God’s Word Is True

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Some people see the Bible as a great work of literature; some consider it a historical chronicle of the Jews and early Christians, while still others read it as God's supernatural revelation to humanity. In truth, the Bible is all these things and more. 

While visiting his grandmother, a little boy came upon a large family Bible. Fascinated, he turned the pages until something fell out onto the floor — a leaf that had been pressed between the pages many years earlier.

“Grandma, look what I found,” the boy called out. “It’s Adam’s suit!”

A prized possession, the family Bible usually contains a history of key family events and often features classic paintings of popular stories such as Moses’ burning bush or David facing Goliath. You might even find a few treasures from the past, such as a record of births and baptisms, notes in the margin from an ancestor or “Adam’s suit.”

Some people see the Bible as a great work of literature; some consider it a historical chronicle of the Jews and early Christians, while still others read it as God’s supernatural revelation to humanity. In truth, the Bible is all these things and more. It’s a light that dispels the darkness of deception and reveals the truth. It’s a compass that points us on the right path. It is, quite simply, the Word of God. That’s why we must help our children develop a Christian view of the Scriptures. We must stress three important realities:

  • The Bible came from God. Humans penned the words of the Bible under God’s inspiration.
  • The Bible is truth. Like a flashlight, the Bible provides clarity in every area where it shines its light. It tells the truth about God, the truth about humanity and the truth about our redemption in Jesus Christ.
  • The Bible is our guide. Like a compass, the Bible provides direction for our spiritual journey and helps us navigate the roads of life.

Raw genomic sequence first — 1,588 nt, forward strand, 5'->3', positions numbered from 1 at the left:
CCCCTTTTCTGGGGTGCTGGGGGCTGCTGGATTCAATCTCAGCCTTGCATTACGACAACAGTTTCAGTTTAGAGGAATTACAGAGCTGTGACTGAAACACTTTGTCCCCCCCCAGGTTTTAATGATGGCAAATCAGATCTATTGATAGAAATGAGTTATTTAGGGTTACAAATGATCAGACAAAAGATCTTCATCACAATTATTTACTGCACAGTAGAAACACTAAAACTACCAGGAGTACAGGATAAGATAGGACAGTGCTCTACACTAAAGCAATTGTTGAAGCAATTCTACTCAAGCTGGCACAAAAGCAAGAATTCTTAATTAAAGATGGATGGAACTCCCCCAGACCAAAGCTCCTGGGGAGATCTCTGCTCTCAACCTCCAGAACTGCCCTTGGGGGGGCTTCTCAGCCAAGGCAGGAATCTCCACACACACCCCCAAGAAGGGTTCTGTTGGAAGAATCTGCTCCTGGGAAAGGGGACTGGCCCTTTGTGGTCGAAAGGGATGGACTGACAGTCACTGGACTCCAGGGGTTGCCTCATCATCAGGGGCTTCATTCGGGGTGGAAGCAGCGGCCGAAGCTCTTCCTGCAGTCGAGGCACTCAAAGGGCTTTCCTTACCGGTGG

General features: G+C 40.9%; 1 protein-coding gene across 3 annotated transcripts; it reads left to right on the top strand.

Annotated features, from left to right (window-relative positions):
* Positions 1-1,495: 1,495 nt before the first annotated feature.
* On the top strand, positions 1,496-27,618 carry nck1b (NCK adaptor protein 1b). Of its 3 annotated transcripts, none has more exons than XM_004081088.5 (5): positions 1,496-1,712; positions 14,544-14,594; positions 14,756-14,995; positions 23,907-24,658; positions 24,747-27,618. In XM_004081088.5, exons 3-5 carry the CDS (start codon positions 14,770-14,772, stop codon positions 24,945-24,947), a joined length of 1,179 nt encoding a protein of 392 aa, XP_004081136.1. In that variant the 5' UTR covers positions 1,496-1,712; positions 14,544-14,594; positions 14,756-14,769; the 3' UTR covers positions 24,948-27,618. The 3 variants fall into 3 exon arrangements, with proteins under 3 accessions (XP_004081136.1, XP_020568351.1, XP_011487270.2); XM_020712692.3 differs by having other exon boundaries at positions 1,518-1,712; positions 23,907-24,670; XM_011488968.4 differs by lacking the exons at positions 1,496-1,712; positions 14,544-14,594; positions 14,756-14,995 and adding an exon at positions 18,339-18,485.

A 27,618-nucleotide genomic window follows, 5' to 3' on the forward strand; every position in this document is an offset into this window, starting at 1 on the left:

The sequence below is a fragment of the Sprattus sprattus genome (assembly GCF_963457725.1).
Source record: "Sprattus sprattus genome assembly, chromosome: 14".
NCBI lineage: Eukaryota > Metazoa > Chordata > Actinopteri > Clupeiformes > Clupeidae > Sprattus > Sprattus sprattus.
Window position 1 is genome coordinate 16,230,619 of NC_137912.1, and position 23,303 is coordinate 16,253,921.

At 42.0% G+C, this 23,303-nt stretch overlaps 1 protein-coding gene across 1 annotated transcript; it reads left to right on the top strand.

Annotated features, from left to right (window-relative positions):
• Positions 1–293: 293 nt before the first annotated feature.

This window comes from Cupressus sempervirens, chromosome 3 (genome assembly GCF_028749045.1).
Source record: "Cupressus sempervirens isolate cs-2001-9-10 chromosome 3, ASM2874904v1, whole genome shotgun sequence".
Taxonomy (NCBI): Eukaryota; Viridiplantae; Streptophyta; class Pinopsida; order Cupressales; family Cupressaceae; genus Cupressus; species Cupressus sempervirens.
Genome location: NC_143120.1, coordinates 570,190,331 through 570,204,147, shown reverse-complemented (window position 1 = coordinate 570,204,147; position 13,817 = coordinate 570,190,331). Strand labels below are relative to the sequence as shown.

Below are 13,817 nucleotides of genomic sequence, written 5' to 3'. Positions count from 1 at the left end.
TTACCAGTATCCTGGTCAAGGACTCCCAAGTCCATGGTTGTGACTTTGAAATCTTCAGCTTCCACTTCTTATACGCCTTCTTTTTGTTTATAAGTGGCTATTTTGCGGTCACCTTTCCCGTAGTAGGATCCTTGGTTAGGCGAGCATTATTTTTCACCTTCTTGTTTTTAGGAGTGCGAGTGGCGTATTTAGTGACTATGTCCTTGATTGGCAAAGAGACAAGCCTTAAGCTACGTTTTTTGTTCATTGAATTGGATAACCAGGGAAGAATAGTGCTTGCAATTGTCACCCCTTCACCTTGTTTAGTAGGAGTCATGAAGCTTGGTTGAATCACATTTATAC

The activities and discussion questions on the following pages will help your children explore these realities of Scripture and discover a deeper appreciation of the Bible’s importance for their lives.

Key Points

  • The Bible came from God.
  • The Bible is true.
  • The Bible is our guide.

Family Memory Verse

2 Timothy 3:16
“All Scripture is God-breathed and is useful for teaching, rebuking, correcting and training in righteousness.”

Scripture Study

For a more in-depth study on the purpose of family, read these Bible verses: 

—Kurt Bruner


Preschool Activity
School-Age Activity
Tween Activity
Talk With Your Teen
Dinner Talk



Preschool Activity

Is It a Fairy Tale?

Introduce the truth and reliability of Scripture by sharing the difference between stories that are made up and the narratives of Scripture that explain who God is and what He has done.

Tell your child a fairy tale you remember from childhood. With your child, illustrate the story by drawing images in the air to make pretend pictures. Explain that fairy tales are fun and exciting, but they are not real.

Then share a story from Scripture. Tell the Bible story in an excited tone and use animated facial expressions and body movements to act out the story. Afterward, give your child a hug so he can feel your embrace while you explain, “That story is real, just like you and me.”

Have your child ask the following questions during the week: “Is this pretend like a fairy tale?” or “Is this true like a Bible story?” Together, identify the answer to reinforce the concept that God’s Word is true.